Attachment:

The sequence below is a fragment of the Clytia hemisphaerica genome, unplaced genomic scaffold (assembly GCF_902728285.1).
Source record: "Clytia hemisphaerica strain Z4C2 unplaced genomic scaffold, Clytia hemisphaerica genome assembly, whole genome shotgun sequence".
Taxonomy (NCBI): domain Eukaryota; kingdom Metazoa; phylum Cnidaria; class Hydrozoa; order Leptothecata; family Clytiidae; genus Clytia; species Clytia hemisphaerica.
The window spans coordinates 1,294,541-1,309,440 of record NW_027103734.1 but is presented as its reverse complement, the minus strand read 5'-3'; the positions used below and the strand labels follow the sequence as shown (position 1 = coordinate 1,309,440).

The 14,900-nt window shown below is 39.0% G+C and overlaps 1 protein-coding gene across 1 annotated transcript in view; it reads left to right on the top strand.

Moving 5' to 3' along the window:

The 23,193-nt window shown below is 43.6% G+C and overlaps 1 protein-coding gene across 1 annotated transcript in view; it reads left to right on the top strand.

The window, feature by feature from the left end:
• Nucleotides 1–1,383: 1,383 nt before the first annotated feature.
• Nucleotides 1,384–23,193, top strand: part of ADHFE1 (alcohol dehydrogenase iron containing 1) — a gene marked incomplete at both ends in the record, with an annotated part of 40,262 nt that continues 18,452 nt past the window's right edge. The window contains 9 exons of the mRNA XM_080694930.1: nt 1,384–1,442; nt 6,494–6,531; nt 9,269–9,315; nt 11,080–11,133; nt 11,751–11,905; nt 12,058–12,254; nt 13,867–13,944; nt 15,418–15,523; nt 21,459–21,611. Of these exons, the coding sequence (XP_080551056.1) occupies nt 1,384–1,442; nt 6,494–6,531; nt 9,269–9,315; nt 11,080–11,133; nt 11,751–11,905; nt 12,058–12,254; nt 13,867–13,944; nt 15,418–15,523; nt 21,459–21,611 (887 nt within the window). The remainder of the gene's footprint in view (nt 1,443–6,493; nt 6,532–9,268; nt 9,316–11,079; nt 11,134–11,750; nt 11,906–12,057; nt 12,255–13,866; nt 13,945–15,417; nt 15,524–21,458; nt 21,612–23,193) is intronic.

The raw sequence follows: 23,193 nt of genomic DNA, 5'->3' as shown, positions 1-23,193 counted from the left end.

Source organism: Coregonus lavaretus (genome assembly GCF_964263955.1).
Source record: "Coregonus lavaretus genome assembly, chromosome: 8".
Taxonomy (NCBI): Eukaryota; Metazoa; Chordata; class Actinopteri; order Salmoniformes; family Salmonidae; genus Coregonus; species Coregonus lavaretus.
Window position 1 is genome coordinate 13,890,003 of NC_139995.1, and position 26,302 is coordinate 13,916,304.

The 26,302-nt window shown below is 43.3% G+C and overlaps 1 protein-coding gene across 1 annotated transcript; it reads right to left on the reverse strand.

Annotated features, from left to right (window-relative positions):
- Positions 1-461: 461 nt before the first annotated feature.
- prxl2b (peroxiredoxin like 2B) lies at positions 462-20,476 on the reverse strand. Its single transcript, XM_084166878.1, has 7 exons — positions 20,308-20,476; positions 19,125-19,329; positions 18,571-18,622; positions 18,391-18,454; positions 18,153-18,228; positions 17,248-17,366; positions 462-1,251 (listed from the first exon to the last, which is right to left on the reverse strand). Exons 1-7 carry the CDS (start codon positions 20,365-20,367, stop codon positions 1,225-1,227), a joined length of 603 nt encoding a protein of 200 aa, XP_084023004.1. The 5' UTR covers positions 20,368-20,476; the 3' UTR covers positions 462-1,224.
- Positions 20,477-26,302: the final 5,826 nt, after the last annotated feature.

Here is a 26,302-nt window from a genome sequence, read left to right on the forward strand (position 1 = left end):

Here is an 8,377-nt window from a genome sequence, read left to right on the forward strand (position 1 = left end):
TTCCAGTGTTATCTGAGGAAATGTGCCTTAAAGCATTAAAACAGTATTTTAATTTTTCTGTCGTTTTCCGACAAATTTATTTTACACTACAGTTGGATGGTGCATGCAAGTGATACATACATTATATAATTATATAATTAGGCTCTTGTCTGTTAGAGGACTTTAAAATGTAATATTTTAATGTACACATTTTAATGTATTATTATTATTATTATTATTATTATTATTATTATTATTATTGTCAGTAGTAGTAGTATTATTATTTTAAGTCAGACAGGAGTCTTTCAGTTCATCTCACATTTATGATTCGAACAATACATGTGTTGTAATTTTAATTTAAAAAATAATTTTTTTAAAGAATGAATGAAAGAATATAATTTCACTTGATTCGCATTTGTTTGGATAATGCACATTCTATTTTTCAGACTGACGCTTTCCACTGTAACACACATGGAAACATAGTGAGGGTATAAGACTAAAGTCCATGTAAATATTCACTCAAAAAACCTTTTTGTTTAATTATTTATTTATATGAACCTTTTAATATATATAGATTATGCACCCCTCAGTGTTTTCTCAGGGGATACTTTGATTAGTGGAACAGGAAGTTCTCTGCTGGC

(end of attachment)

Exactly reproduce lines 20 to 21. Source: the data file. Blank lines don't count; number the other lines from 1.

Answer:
- Positions 20,477-26,302: the final 5,826 nt, after the last annotated feature.

Here is a 26,302-nt window from a genome sequence, read left to right on the forward strand (position 1 = left end):